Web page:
Ballantine, $6.99, ISBN 978-0-345-48011-8
Historical Romance, 2007
Her Only Desire is two different books published as one. The first half of the story is set in India, which makes for some interesting reading. The second half is set in England where it becomes a familiar yet over-the-top story that bores me to tears.
Also, while this book is the first in a trilogy, it is also the eighth book in an ongoing series featuring the Knight clan. The author is determined, it seems, to feature as many of the previous characters as possible, at least via a passing mention, that the story starts to get this close-knit incestuous feel to it. Let me illustrate. Do try to keep up.
Ian Prescott is a close friend of the English Knights. He is sent on a diplomatic mission to India to negotiate with the Maharajah of the last independent empires around, the Maratha Empire. You see, a particularly violent bunch called the Pindari are suspected to be harbored and protected by Baji Rao, the brother-in-law of the Maharajah. The Pindari is causing all kinds of trouble for the rest of the country. Ian hopes to defuse the situation before violence escalates. Ian decides to enlist the help of the two Knight brothers, Gabriel and Derek, who are part of the Knight clan that was founded in India thanks to a Knight fellow who went off with the East India Trading Company to seek his fortune in that country years ago.
While in India, he happens to meet Georgina, the youngest Knight sibling, when she charges in to save a childhood friend from a suttee ceremony. Well, this is India, so a suttee is sure to come up along with the obligatory Kama Sutra mention. It turns out that Georgie also has a friend who is also the favored new bride of the Maharajah, so she’s determined to tag along with Ian to see the Maharajah. She also has this bright idea to somehow save the day and prevent the British from further oppressing the natives, although in the grand tradition of romance heroines everywhere, she has no idea how she’s going to go about doing that. So, in this circular tale where it does seem as if everybody knows everybody else, Ian and Georgie also manage to do that argue-and-lust thing until Georgie, in a fit of dramatic stupidity, pulls a stunt that forces her and Ian to flee India.
In England, Ian turns out to be a tortured fellow haunted by the deeds of his cartoon evil dead wife while Georgie turns out to be a perfect sensitive new-age Mommy to Ian’s poor son. Like all those other heroines with all kinds of passionate causes like feminism and charity, Georgie pretty much forgets about her fiery desire to become the female equivalent of Gandhi once she has a kid to mother and a man to love.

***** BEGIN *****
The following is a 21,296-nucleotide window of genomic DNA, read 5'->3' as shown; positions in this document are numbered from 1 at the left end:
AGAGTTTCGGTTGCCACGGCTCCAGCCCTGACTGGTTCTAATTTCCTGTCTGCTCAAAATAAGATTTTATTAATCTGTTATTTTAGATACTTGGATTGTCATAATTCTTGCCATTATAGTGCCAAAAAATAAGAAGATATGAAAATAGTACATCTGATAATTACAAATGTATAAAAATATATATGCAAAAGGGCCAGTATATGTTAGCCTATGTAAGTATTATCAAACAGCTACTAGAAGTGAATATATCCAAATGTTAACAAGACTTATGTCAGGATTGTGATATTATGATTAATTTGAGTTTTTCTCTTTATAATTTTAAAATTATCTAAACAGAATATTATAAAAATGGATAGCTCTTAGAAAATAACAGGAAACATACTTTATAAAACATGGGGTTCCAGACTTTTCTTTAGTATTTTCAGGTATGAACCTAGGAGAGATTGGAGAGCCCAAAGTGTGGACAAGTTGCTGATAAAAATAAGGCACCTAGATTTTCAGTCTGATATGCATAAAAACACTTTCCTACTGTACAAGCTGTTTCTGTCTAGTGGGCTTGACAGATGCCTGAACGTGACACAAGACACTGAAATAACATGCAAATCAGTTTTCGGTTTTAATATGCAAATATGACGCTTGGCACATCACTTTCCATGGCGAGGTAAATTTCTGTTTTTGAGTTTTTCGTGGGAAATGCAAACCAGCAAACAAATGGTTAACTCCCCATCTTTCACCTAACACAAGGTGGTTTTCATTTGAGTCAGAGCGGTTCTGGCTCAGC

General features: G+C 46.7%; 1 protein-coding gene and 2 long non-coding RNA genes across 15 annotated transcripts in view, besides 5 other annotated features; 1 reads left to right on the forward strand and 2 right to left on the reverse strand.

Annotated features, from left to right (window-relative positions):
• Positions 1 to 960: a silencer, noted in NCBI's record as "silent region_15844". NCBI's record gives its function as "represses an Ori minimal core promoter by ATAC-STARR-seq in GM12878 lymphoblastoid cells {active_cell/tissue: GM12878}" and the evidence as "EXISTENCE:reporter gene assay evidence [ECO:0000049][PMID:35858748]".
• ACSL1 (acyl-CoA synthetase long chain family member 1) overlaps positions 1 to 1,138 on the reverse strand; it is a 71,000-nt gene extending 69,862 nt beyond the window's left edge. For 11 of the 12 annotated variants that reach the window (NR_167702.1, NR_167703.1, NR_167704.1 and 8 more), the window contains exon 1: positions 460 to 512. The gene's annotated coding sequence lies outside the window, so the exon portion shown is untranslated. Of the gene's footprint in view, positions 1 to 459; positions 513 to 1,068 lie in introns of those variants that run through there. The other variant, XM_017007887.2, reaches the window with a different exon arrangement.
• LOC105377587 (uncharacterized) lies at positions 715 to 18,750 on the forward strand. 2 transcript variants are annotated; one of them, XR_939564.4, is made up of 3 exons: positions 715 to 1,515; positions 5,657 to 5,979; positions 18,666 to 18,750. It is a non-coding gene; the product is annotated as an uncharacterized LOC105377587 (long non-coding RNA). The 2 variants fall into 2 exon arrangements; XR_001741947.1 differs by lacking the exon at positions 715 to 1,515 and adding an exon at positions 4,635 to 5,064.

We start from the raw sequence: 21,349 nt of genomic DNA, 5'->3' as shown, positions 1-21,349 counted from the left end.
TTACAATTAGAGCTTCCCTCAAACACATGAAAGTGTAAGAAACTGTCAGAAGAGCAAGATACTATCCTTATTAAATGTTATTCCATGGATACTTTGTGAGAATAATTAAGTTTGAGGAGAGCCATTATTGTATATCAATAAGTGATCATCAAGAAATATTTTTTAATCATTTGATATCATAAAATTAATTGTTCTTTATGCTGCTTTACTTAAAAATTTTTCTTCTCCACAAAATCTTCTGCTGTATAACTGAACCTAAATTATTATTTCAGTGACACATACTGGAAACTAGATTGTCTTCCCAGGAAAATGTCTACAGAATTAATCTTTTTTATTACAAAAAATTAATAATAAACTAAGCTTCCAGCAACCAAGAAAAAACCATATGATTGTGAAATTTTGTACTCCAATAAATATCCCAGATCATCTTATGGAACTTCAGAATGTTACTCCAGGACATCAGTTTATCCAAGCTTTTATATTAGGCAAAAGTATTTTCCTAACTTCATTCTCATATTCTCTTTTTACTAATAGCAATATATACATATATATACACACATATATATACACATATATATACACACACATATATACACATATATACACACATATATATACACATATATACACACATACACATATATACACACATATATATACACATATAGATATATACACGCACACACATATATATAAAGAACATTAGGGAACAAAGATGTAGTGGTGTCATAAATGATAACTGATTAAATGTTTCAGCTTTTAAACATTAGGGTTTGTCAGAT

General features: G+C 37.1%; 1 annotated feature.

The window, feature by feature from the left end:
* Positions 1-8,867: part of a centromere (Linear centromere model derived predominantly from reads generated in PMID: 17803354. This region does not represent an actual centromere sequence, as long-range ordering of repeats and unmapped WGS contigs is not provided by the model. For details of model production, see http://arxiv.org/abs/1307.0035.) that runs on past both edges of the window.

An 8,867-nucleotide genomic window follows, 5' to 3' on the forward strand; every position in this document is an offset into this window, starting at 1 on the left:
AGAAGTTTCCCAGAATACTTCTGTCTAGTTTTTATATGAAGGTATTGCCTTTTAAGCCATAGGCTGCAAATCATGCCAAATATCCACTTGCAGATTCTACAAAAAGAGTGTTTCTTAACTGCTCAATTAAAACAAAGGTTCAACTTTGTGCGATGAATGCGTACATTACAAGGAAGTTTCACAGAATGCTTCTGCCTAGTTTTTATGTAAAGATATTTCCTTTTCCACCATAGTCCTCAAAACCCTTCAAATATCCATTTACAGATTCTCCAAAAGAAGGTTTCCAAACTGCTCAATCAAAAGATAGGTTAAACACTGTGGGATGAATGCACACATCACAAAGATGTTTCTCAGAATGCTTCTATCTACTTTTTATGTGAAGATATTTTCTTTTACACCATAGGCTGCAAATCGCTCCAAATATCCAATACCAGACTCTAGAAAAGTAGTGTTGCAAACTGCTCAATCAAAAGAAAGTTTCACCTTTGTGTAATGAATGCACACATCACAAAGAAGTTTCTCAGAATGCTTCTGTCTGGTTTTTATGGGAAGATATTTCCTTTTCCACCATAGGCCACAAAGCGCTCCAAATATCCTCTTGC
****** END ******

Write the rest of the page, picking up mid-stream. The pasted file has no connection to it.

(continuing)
When the story takes place in India, it is actually quite interesting. Georgie is borderline dumbass too often, which is disappointing given that she has many interesting traits that one rarely finds in a romance heroine, such as working libido (she is not afraid to be attracted to Ian) and some lucid moments of self-awareness and even intelligence. Were she not too trigger-happy with the dumbass behavior, especially when she pulls that grand stunt in the palace, she would be a pretty fine heroine. On one hand, she realizes subsequently that she had been very reckless and stupid, but on the other hand the hero often goes out of his way to reassure her that she actually did a good thing by being stupid, which defeats the purpose of her epiphany if you ask me.
The villain in India is interesting and even human at times, which gives the story in India an added layer of fascinating depth. Once the story moves to England and Ian’s dead wife becomes the main obstacle between Ian and Georgie, that layer is gone as this dead woman turns out to be a caricature of the evil wife. The story in England is also too familiar and too boring as Georgie miraculously transforms from Brat Superheroine Wannabe to Perfect Sensitive New Age Mummy. There are also all kinds of annoying miscommunication or failure to communicate issues to keep the story going. Really, when the story moves to England, I am moved to tears of boredom.
The romance doesn’t ring real anyway. While I understand how the thought of losing someone can galvanize one into realizing that one loves that someone, there isn’t much in the relationship between Ian and Georgie leading up to that moment to make the whole love thing believable. These two argue and lust after each other, but I don’t see anything in their relationship that indicates a gradual development of affection.
Her Only Desire starts out okay but keeps going downhill. I don’t know what happened, but I do know that this book starts out pretty interesting but ends up boring me silly.